Suicide is preventable.
The most effective way to prevent deaths from pesticide suicide is to restrict access to acutely toxic pesticides that are harmful to human health. This is best achieved through government regulation to ban or phase out lethal pesticides, replacing them with less toxic alternatives.
This approach is called “means reduction”– reducing access to highly lethal means of suicide. While this does not stop people from ingesting pesticides, it does save lives.
Studies have shown that when lethal means are made less available or deadly, suicide rates by that method decline.
Many people ingest pesticides as an act of self-harm and do not actually intend to die. They may be unaware that the pesticide they have chosen is deadly.
Pesticide suicide attempts are usually impulsive. More than half of people who self-harm with pesticides decided to do this less than 30 minutes beforehand.
The majority of people who attempt suicide and survive will not go on to die by suicide at a later date.
Between 1980 – 2010, Sri Lanka implemented a series of policies designed to limit the access and availability of pesticides responsible for deaths. This included bans on 36 highly hazardous pesticides. This resulted in a staggering 70% drop in the annual suicide rate, with an estimated 93,000 lives saved over 20 years.
In the 1990s and 2000s, 21 highly hazardous pesticides were partially or completely banned in Bangladesh. The rate of suicide from pesticide poisoning then fell significantly between 1996 and 2014, with a 65% decline.
In 2011, the South Korean government banned the sale of a specific deadly pesticide that was responsible for most pesticide suicide cases. Over the next two years, the number of pesticide suicides halved.
Effective surveillance systems are needed to collect data on cases of pesticide poisoning and death and identify the products responsible.
Alternative pest control measures must be identified for each crop and pest combination, ensuring that food production is not affected.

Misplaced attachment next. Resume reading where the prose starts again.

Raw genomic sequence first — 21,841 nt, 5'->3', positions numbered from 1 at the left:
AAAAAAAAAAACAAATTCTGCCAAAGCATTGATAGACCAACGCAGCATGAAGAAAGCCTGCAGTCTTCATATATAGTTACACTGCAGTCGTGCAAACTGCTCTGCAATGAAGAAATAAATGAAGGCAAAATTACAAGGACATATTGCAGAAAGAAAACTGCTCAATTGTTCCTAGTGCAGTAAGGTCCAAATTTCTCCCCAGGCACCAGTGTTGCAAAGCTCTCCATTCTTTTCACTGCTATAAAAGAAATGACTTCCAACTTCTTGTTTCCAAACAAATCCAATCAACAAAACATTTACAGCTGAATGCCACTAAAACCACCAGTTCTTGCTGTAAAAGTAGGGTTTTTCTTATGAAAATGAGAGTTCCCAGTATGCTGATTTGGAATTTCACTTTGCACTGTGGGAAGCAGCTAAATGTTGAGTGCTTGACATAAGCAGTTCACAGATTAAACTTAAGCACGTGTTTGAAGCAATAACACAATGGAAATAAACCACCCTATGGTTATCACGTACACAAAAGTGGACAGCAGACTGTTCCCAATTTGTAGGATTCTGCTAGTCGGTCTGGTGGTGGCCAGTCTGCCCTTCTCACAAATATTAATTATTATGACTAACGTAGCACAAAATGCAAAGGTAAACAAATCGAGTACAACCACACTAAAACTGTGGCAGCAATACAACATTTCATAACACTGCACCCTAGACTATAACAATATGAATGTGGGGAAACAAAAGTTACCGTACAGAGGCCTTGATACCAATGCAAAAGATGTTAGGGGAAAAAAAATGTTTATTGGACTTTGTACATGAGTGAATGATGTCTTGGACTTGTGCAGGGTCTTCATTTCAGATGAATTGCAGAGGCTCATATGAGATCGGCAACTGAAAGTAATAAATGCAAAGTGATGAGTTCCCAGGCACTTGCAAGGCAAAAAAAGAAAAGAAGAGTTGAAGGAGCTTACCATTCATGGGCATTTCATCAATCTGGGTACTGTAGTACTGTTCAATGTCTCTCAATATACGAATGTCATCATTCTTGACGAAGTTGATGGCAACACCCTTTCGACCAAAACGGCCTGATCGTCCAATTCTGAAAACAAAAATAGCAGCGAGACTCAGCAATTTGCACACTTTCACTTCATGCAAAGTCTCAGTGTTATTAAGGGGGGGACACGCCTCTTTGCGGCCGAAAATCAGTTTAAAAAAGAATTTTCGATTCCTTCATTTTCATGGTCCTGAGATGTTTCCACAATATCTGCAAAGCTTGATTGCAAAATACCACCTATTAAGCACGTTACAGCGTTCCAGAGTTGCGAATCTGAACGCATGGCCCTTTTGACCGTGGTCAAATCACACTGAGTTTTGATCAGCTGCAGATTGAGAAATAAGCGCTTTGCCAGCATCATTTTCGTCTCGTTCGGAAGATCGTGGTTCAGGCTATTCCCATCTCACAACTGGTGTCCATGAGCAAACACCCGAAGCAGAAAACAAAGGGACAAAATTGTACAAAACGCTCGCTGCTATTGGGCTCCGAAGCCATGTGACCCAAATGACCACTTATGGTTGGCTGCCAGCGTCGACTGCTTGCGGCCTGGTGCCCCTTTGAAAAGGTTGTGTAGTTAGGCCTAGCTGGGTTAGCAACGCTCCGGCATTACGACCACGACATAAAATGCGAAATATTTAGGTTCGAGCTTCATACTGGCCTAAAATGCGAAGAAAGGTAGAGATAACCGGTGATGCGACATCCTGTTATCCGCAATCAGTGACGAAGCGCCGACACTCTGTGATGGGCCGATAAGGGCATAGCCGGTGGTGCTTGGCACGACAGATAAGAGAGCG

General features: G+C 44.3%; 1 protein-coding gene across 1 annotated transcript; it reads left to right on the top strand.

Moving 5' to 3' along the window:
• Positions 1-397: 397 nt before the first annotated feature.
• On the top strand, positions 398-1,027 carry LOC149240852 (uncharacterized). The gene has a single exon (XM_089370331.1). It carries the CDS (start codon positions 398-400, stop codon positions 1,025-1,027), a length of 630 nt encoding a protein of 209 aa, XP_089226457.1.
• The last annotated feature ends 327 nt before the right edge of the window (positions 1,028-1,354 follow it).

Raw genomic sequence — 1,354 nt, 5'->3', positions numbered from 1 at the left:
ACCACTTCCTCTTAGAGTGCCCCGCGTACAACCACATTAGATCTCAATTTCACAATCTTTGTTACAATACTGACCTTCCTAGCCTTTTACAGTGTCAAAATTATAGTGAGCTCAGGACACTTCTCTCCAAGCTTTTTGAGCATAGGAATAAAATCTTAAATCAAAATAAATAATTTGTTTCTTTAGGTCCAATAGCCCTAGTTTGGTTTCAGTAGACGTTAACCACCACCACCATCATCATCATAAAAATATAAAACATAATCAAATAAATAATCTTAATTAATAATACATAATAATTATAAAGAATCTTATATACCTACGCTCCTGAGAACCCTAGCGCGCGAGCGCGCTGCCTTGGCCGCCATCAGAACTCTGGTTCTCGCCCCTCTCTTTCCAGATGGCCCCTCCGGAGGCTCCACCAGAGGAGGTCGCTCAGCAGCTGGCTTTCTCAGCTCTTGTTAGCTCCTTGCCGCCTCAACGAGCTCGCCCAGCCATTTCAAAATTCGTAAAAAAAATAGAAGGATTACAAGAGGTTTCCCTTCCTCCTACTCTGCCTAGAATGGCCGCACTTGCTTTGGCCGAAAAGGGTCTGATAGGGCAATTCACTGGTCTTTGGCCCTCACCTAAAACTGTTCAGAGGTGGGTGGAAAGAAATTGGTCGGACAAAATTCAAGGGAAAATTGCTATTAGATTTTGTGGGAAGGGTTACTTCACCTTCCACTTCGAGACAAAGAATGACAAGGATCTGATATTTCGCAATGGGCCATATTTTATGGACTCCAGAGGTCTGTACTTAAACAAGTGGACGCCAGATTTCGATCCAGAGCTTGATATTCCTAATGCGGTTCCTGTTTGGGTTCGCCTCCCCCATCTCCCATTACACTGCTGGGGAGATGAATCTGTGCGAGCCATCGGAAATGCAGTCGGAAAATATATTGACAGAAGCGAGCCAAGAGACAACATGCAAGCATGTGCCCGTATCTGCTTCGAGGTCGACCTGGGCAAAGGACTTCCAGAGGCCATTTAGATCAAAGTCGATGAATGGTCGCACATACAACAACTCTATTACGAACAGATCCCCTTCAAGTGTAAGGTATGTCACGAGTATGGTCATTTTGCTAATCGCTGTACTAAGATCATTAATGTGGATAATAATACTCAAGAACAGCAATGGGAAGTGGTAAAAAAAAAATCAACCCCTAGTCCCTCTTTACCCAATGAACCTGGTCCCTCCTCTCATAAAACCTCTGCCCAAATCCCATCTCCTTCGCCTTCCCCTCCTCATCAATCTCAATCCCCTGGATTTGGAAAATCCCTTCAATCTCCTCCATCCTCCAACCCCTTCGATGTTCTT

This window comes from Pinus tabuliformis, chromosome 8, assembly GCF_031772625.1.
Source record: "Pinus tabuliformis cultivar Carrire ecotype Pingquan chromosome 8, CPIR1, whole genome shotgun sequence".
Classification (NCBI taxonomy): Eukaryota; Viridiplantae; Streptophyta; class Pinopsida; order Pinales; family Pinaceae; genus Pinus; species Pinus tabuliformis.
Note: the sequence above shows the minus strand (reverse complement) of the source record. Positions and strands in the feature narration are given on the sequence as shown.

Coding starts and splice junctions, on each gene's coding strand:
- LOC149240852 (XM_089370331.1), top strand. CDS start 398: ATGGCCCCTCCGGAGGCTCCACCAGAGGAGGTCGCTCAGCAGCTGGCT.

Crop yields must be monitored to ensure that agriculture, and the wider economy, is not adversely impacted by pesticide regulation.
Bans are the most effective way to prevent deaths from pesticide self-poisoning.
While other approaches, including mental health services and community interventions, are possible, these are not as effective in saving lives.
There is no doubt that mental health services are crucial to suicide prevention and must be available in rural farming communities in low and middle income countries.
However, you do not need to have a mental health disorder to self-harm with pesticides. Most instances are impulsive in short-term moments of crisis. Bans on lethal pesticides ensures that people survive (from ingesting less lethal pesticides) and can then benefit from mental health services to improve their lives.
The development and implementation of guidance for the management of pesticide poisoning can improve treatment in low and middle income countries.
However, some pesticides are so lethal that just a small amount is enough to kill a person. There is no effective antidote and, despite receiving exceptional patient care, it is unlikely that someone will survive.
Pesticide vendors may be able to act as ‘gatekeepers’ within their communities. Training can help them identify people at risk of self-harm, so that they do not sell to them. This intervention is currently being trialled in Sri Lanka.
However, even if this intervention is proven to be effective, it will only prevent deaths in instances where pesticides have been bought from a shop. It will not stop someone from harming themself with a pesticide stored in their home.
Safe storage, where pesticides are locked away when not in use, could help to restrict access to lethal pesticides in moments of crisis.
However, a large scale study in Sri Lanka, where lockable containers containers were provided to over 53,000 household, ultimately showed no effect or benefit to safe storage.